Restaurant Review: Review

Streat struggles to execute a broad menu but still hits some sweet spots


3211 Red River, 512/628-0288,
Daily, 7:30am-10pm
Photo by John Anderson


3211 Red River, 628-0288
Monday-Friday, 7am-9pm; Saturday, 9am-9pm; Sunday, 9am-3pm; happy hour, Monday-Saturday, 4-7pm

One of my favorite bites of 2009 was a voluptuous Thai curry carrot soup served at last November's Empty Bowl Project by a restaurant I'd never heard of. When I learned that Mirabelle owner Michael Vilim and Louisianan chef Happy Abdelbaki planned to open an international street food restaurant with a menu including that soup, I was primed to be one of its first customers. Delays held up the restaurant's opening for several months, by which time Abdelbaki had returned to Louisiana, leaving Vilim alone at the helm. The ideas behind Streat are as timely as the trailer-food trend currently sweeping the country: casual service, generous portions, reasonably authentic versions of hearty ethnic street dishes, affordable price points. Ambitious as it is timely, the concept depends on the efficient presentation of a diverse array of flavors and the consistent execution of recognizable dishes for its success. Streat promises the best casual and delicious cuisine from city streets around the world. So, how well do they actually deliver on that promise? In our experience, the results are still uneven.

Vilim finally opened Streat in early June with a limited menu, adding dishes and expanding service hours slowly over the summer. My choices during my first few visits focused on that original Thai curry carrot soup ($3.49, cup/$5.99, bowl), the Cajun gumbo ($3.99/$6.99), and the New Orleans muffaletta ($11.99, whole/$7.99, half/$4.29, quarter), with widely varying results. The carrot soup always tastes good, but the texture can vary from thick and luxurious to thin and uninspiring. Some bowls of gumbo were based on a dark, spicy roux, while others were unappetizingly broken and greasy. And though the muffaletta contained the basic components of the distinctive New Orleans sandwich, the house-made bread sometimes had the texture of a dry, crumbly muffin, filled with scant slices of meat and cheese, and dressed with a thin swipe of olive salad – it paled in comparison to Crescent City versions. A recent visit brought more substantial fillings and dressing, but I'm still not sold on the bread.

My most consistent successes at Streat have been when I've stopped by for breakfast on the way to the nearby Chronicle office. I occasionally treat myself to one of their excellent espresso drinks paired with either churros ($1 each), fried Mexican doughnut sticks crusted in cinnamon sugar, or Creole beignets ($2.49 for three), fluffy little pillows of fried dough dusted with powdered sugar. I've found both to be reliable choices. The size and diversity of the menu always beckon, however, challenging me to find successful entrée selections. Last week, a friend accompanied me to Streat for some culinary globe-trotting to discover satisfying dinner options.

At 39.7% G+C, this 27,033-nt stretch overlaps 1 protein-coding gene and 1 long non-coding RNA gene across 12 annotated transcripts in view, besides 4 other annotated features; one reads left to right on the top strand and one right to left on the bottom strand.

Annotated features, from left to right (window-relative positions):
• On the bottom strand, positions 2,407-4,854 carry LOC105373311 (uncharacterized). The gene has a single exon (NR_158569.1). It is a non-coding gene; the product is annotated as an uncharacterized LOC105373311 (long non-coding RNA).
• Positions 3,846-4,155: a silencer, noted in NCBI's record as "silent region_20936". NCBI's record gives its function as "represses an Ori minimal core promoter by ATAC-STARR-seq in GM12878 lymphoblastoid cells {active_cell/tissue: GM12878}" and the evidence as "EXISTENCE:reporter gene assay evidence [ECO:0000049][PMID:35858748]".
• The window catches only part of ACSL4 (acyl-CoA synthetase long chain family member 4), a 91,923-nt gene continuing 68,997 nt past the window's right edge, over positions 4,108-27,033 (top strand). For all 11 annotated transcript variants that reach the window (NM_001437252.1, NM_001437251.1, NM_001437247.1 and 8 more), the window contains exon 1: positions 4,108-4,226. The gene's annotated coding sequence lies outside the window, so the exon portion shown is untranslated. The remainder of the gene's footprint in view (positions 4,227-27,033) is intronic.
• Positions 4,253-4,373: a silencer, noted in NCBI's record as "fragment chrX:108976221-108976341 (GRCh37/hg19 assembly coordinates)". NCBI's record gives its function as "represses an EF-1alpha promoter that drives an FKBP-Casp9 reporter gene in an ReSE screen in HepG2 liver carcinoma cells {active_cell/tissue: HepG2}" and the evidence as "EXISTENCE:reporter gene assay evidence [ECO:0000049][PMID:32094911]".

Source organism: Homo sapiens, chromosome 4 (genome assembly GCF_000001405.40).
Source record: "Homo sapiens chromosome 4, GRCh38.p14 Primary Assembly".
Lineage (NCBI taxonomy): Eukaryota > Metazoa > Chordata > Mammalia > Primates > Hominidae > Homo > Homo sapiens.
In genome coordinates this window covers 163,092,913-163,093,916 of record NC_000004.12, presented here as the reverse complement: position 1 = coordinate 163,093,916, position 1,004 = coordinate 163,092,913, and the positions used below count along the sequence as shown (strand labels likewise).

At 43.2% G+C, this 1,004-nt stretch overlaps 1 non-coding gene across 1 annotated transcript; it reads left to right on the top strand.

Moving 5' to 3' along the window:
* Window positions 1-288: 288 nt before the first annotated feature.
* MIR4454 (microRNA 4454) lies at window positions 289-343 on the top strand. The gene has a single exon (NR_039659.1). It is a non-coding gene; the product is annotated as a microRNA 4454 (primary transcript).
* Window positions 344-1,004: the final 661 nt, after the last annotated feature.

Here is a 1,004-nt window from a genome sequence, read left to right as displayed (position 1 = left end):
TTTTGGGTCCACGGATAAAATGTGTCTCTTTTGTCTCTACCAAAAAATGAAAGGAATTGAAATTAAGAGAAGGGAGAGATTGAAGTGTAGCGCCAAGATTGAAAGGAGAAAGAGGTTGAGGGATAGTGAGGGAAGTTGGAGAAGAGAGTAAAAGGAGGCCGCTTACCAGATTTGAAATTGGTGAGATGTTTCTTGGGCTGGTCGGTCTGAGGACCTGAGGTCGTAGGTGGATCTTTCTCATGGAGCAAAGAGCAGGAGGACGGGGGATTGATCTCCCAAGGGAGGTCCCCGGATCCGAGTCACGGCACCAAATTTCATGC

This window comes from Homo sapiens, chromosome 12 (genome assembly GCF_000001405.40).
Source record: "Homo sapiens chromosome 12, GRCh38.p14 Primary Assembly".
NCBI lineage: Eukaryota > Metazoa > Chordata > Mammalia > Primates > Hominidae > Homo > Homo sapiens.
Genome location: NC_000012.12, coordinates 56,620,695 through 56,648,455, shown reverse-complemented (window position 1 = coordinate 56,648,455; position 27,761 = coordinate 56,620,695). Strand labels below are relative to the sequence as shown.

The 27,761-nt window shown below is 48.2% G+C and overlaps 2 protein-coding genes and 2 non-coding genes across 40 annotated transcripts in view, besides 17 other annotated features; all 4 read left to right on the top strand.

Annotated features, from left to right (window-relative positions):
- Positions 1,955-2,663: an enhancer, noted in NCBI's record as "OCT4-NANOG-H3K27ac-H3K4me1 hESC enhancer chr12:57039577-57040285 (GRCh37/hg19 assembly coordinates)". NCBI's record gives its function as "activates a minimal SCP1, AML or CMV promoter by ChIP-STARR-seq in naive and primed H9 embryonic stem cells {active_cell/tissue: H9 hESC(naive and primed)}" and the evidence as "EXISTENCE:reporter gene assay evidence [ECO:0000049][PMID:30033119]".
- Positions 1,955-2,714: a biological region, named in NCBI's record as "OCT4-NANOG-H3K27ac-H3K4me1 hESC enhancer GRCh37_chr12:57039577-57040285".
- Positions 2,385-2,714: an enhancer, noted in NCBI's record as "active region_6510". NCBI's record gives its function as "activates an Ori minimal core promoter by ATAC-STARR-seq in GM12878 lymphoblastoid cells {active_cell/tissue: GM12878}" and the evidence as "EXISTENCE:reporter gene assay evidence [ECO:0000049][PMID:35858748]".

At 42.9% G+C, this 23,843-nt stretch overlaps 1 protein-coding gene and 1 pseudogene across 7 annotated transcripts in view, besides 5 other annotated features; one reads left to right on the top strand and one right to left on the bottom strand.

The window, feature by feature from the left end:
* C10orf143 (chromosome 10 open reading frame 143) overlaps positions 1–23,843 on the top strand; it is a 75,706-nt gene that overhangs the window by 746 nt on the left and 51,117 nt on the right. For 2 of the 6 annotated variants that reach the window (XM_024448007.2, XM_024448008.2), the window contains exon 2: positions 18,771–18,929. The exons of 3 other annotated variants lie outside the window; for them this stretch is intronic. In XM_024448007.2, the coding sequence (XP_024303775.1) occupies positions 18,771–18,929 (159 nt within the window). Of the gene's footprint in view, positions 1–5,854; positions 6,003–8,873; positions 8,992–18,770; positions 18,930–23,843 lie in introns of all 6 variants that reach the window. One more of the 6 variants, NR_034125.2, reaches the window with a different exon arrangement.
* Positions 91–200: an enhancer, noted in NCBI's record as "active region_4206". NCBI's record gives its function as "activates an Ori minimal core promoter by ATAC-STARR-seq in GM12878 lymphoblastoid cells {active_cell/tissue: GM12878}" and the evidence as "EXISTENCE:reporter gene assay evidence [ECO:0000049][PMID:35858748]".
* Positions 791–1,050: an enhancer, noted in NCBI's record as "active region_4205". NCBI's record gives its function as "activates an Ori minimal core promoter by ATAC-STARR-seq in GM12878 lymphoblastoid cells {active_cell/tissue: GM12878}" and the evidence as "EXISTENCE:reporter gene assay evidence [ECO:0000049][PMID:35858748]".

We shared moist, spicy chicken Thai satays ($4.99 for three) with a spunky peanut sauce over jasmine rice and Argentinian-inspired Gaucho Sticks ($4.99 for three), flavorful skirt steak with fiery chimichurri, rice, and black beans. My friend was pleased with the Vietnamese noodle bowl ($6.99), a substantial serving of herbaceous vermicelli and chicken paired with a vegetarian egg roll. We both enjoyed halves of the báhn mì ($4.95) with toothsome pork on a La Brea Bakery baguette, though the "pickled slaw" accompaniment listed on the menu was really only dry shreds of carrots and cabbage. Cantaloupe and watermelon aguas frescas ($2.25 each) were a refreshing complement to the diverse flavors of the meal, but the selection of desserts we sampled – tres leches cake, cookies, lemon tart, and apple crunch coffee cake – were lackluster and unfortunately served past their peak of freshness.

As much as I appreciate the ambitious concept at Streat, not to mention its affordability and convenience in the vicinity of the office, I can't help but wonder if the sheer size of the menu makes it almost impossible for everything to be fresh and consistently well-executed every day. I'm not ready to write Streat off, but the food preparation has to be reliable for a menu that size to fire on all cylinders. Perhaps less could be more.

Proprietor Michael Vilim is one of Austin's savviest wine professionals, and he has recently enhanced Streat's menu with affordable wines and beers from around the globe, offering very appealing happy hour deals and intriguing passport tastings at Sunday brunch. If he's going to create another neighborhood success story as he has with Mirabelle, however, the quality and consistency of the food have to improve.

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Empty Bowl Project, Michael Vilim, Happy Abdelbaki, Streat

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